Edgar Paltzer is a Swiss-based attorney-at-law who specialises in providing legal advice on wealth structuring services. This article will explore the topic of mandatory mediation and how, with a rise in legal disputes in many countries, court systems around the world are increasingly turning to mediation and other alternative dispute resolution methods to help stem the flow of commercial law disputes appearing before the courts.

Over the course of the last 25 years, technological advancements and the rise of the digital economy have paved the way for commercial globalisation on an unprecedented scale. Nevertheless, this vast increase in cross-border trade has placed additional pressure on court systems in countries around the world, many of which were already struggling to manage their existing caseloads.

Alternative dispute resolution encompasses a variety of techniques that enable aggrieved parties to settle disputes without placing pressure on already overburdened court structures. Different forms of alternative dispute resolution include arbitration, settlement conferences, negotiations, conciliation, neutral evaluation and mediation, the latter being a core method of alternative dispute resolution that differs from traditional litigation-based disputes due to its self-determined and voluntary nature.

Mediation is a form of negotiation conducted between the parties via a neutral third party. This independent mediator has no power to impose a settlement and is simply there to encourage the parties to identify a solution that is mutually acceptable to them. The mediator achieves this by helping the parties to define issues at the crux of the dispute, enabling them to establish priorities, reduce misunderstandings, express emotions, reach points of agreement and ultimately negotiate a mutually satisfactory settlement.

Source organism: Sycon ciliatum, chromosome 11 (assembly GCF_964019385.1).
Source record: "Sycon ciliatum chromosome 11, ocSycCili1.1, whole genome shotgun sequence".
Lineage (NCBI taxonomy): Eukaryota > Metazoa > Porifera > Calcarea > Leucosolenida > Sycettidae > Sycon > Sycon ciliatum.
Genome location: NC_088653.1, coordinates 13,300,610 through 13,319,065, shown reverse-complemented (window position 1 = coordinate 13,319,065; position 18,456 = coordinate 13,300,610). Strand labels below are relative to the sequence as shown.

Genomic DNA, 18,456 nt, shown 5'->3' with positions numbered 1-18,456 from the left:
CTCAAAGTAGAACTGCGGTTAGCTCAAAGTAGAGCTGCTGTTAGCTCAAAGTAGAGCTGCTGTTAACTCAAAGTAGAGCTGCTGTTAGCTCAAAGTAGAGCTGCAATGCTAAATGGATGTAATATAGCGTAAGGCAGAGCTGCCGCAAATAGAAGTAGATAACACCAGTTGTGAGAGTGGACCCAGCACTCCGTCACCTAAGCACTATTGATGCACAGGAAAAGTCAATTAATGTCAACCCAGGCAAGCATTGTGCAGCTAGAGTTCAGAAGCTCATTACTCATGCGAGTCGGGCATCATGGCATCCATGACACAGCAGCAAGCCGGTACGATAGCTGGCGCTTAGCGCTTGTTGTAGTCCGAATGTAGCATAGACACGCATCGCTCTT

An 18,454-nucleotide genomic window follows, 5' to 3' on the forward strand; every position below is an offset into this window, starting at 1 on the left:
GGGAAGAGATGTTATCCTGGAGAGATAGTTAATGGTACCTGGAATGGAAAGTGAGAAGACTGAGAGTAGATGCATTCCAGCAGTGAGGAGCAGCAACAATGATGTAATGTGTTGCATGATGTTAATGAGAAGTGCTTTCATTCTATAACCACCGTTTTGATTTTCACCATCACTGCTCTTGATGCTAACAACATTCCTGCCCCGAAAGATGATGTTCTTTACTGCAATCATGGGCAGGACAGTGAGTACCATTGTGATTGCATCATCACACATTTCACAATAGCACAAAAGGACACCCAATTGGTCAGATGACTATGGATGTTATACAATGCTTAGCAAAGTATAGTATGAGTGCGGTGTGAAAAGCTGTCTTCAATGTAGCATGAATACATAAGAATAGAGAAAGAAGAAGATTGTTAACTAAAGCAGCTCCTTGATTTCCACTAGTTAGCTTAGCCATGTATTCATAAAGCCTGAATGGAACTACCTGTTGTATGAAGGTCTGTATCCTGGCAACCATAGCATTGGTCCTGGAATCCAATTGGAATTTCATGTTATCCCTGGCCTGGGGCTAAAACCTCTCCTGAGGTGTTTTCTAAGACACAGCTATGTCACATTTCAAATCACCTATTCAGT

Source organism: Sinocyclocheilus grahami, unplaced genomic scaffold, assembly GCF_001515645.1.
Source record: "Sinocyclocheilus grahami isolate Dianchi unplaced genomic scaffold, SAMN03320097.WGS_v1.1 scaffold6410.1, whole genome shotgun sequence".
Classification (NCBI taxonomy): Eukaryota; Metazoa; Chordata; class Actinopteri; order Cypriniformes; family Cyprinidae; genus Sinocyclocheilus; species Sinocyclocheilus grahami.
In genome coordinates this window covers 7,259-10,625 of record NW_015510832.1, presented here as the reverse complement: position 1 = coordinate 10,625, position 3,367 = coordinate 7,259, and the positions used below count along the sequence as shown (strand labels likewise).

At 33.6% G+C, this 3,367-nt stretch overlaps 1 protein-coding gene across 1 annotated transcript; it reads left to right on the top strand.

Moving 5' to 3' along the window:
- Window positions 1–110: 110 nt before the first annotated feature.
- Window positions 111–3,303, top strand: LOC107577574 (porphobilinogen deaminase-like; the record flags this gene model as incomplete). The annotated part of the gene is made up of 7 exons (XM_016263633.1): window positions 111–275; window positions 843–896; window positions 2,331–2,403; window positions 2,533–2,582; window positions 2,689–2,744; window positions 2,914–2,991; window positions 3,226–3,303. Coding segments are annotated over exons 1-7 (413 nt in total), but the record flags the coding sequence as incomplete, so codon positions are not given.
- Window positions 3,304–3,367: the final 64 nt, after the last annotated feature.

In many jurisdictions, mediation remains a somewhat novel approach, although the concept is not new. Indeed, one of the first documented examples of mediation occurred in Mesopotamia over 4,000 years ago. When parties enter into mediation, they do not forfeit their legal rights. If mediation fails to result in a settlement, each side is free to enforce their rights through the appropriate court or tribunal process.

Lawmakers around the world have passed legislation and even a multilateral convention geared towards increasing the use of mediation. Mandatory mediation is a process of court-ordered mediation that is increasingly being implemented by various jurisdictions, including Turkey and Ontario.

Many court systems around the world are keen to introduce mandatory mediation as part of efforts to reduce adversarial litigation. In addition to reducing the caseloads of already overburdened court systems, mediation can also present significant benefits for the parties themselves, enabling them to self-determine their own agreements and helping them to avoid protracted and costly court cases that could potentially damage their reputation.